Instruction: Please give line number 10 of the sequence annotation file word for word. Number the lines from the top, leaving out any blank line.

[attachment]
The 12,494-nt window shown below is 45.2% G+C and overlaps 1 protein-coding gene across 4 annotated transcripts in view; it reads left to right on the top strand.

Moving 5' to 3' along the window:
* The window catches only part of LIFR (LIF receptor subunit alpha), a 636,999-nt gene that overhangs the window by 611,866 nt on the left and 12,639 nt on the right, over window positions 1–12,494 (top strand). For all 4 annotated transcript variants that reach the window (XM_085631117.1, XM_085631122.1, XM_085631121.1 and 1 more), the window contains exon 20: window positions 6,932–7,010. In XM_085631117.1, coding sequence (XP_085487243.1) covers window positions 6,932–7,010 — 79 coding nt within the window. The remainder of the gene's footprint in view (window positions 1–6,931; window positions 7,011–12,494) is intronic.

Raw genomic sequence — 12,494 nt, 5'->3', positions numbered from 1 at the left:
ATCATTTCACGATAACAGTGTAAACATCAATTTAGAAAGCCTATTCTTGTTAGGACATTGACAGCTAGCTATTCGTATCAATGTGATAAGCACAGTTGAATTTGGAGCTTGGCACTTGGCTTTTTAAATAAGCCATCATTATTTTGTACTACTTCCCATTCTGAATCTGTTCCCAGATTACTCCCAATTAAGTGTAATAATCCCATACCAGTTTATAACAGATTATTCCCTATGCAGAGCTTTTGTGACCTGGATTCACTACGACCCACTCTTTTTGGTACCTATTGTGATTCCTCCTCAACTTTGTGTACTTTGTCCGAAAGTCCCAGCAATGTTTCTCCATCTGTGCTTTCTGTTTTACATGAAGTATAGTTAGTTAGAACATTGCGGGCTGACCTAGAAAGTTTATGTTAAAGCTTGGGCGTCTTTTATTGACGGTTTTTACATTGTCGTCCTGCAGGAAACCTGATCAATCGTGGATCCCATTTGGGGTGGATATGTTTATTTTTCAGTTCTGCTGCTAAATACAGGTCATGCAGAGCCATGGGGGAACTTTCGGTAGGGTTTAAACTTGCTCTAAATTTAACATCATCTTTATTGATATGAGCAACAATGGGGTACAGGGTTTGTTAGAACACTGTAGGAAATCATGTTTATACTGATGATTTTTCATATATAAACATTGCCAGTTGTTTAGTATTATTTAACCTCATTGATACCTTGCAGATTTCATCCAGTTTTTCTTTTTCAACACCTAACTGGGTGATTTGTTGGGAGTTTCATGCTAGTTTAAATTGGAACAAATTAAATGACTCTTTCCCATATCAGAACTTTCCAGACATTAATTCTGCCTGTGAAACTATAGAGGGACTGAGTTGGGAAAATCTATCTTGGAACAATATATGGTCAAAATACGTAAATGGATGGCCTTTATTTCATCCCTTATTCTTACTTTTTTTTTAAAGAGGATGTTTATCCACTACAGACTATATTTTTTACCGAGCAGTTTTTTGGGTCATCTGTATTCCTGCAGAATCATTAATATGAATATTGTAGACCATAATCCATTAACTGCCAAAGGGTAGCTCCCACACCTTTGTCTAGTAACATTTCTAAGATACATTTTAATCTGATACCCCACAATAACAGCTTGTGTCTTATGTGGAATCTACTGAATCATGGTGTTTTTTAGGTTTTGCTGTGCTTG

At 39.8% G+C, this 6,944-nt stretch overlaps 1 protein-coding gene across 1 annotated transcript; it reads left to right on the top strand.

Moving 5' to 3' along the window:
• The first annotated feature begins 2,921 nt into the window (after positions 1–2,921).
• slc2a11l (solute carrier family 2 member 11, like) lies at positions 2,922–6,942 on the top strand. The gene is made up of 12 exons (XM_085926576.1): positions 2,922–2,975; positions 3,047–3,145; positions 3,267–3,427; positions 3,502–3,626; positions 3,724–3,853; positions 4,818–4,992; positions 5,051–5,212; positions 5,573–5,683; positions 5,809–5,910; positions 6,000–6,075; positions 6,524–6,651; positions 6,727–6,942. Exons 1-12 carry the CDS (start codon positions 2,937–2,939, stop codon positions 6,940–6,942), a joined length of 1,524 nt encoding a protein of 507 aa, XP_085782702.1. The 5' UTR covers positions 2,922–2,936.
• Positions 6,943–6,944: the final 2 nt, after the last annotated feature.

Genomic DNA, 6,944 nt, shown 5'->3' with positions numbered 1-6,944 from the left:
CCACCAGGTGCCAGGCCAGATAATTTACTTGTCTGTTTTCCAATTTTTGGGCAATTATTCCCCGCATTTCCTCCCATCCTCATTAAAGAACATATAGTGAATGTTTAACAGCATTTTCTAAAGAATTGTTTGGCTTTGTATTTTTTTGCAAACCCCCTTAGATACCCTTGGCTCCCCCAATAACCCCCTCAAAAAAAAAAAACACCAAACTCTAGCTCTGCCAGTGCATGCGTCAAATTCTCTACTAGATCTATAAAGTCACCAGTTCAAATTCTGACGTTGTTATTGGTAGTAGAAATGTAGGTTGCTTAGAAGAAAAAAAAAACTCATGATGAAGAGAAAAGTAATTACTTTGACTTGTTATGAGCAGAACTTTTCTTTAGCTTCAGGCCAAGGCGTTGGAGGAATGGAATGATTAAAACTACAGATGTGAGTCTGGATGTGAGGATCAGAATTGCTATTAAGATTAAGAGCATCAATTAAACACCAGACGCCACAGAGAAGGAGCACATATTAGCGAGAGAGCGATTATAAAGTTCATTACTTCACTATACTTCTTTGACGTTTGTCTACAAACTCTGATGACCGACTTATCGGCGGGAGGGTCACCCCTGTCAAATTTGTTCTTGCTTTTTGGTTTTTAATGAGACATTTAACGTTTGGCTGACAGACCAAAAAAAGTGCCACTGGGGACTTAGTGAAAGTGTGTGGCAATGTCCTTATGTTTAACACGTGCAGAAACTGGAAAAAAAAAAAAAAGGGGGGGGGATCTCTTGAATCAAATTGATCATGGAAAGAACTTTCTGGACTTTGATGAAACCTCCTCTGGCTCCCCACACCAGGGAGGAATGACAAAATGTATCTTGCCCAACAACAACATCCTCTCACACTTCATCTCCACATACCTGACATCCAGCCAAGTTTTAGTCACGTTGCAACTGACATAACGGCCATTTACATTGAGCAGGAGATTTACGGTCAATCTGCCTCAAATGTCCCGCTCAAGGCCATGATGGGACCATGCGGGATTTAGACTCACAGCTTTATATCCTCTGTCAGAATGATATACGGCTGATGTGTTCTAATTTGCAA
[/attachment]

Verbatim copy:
• Positions 6,943–6,944: the final 2 nt, after the last annotated feature.